Integrated marketing offers the promise of unifying the entire marketing process, from internal activities conducted by the marketing department, to a consistently projected brand and customer experience.
Integrated marketing is not a pipedream: it represents the coordination of all marketing activities and decisions; processes and workflows; supporting documentation and authorisations; the management of supplier and client relationships; the creation, execution and measurement of outbound campaigns, the tracking and management of responses, and the ability to embrace new-generation media and communication channels, such as e-mail and SMS.
Without such an integrated platform, marketing will remain a fragmented corporate discipline, difficult to control and direct, and providing customers with multiple, uncoordinated views of the business, and no unified customer experience.
For instance, digital marketing is now being used by companies of all size as it is perceived to have a low barrier to entry and, generally, a low cost. But companies which have entered this new world have committed all the errors they should have known to avoid. And, as happens so often in this kind of scenario, it has happened quietly and insidiously:
* SMS campaigns are conducted outside of the traditional marketing channels;
* So are outbound call centre campaigns; and
* So are outbound e-mail marketing campaigns
All too often, each of these campaigns is run by a third party and directed off an independent database, often the property of the third-party service provider. The contact centre might also be run by an outsourced entity, and all of this means multiple channels and many points of contact; all of which undoes the ability of companies to learn more about their customers through building their profile.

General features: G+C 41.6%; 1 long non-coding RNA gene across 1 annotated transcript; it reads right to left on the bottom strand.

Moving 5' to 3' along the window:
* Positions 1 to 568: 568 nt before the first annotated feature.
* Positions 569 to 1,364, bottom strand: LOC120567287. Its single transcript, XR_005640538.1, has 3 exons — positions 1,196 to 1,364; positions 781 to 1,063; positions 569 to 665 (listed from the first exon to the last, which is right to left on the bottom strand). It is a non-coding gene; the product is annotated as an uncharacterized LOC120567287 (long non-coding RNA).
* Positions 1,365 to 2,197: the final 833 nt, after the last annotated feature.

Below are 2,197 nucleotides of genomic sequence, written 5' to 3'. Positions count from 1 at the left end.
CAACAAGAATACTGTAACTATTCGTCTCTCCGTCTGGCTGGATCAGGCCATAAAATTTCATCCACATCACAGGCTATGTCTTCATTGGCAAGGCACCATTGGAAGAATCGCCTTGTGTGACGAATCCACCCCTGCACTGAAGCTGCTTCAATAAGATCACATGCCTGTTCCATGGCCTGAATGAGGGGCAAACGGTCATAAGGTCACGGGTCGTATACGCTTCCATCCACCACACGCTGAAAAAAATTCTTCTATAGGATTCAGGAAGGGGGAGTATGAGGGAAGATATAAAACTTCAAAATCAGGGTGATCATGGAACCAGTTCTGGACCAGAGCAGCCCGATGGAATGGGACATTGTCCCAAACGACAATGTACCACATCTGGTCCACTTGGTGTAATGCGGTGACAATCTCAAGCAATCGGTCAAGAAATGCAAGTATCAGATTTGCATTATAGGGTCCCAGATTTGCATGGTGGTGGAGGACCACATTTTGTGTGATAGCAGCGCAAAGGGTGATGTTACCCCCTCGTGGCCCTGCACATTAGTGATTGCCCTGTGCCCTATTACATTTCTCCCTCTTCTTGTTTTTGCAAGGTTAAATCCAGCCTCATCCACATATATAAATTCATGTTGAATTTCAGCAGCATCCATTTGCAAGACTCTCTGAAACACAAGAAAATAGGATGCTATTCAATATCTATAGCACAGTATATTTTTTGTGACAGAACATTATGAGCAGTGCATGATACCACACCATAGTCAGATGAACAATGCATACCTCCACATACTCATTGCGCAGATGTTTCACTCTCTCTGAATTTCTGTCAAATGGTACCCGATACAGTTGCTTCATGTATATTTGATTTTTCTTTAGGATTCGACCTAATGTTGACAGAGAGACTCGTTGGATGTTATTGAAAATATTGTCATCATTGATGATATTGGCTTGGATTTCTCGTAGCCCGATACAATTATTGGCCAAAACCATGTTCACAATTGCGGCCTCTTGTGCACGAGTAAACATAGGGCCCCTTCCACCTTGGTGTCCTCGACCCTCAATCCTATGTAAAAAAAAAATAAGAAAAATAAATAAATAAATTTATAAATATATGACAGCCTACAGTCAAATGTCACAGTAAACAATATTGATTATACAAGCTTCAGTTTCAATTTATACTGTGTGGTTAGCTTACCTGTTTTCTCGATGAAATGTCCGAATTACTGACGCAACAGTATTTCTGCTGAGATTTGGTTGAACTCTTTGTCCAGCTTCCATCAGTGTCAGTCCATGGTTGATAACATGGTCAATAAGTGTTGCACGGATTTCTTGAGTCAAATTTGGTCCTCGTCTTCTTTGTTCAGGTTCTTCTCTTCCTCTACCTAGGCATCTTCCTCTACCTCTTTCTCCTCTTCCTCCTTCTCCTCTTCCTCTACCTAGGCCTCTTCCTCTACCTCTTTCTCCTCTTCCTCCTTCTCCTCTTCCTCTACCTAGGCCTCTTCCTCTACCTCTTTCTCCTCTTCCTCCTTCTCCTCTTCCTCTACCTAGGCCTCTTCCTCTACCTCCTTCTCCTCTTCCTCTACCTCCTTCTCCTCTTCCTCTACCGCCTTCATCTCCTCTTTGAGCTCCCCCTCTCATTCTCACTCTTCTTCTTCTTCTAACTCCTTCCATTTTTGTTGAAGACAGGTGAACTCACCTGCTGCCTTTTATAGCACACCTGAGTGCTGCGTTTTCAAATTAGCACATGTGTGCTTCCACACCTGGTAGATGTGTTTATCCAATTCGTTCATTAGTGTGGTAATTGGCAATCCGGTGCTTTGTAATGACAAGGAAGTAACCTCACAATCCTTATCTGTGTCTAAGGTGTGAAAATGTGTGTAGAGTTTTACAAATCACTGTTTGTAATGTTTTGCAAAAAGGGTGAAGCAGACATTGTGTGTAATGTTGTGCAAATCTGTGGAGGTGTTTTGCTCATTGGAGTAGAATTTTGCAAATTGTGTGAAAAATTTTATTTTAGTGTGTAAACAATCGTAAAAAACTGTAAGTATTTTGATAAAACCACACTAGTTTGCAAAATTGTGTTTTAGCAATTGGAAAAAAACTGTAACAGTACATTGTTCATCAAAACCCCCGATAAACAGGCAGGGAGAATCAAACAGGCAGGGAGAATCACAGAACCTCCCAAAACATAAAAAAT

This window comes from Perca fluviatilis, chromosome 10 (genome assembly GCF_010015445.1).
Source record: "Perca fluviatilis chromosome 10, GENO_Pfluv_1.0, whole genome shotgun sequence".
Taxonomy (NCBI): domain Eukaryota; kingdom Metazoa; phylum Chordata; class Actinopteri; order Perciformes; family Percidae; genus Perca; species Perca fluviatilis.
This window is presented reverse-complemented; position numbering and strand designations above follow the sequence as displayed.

So here's what happens: you're a perfectly happy banking customer. Suddenly you receive SMSes offering you credit. You get e-mails and unsolicited letters from all channels. And they all irritate you, without exception.
What's going on? Clearly, the company's marketing activities are uncoordinated, and you're paying the price.
Through using multiple agencies, and multiple, uncoordinated channels, your customers end up with a fragmented experience.
And let's be honest, which of the people reading this has not had precisely the above experience?: a commitment and promise delivered via advertising and PR, through branch excellence and customer delivery ...
and then undone via uncoordinated new-generation channels.
The solution is that all of your marketing activities should be coordinated through an integrated suite, rather than multiple applications from different vendors, which often overlap and conflict with each other.
Part of the problem is that analysts such as Gartner recommend a Magic Quadrant approach, where companies are advised to adopt a best-of-breed approach. This approach means you end up with disparate SMS engine, e-mail engine and other contact databases.
And customers are baffled as to why they receive fragmented communication. Why a Platinum card member is offered a Gold membership.
Why decades-happy bank bond customers are offered a home loan. Why someone who doesn't qualify for loan finance is constantly offered easy money.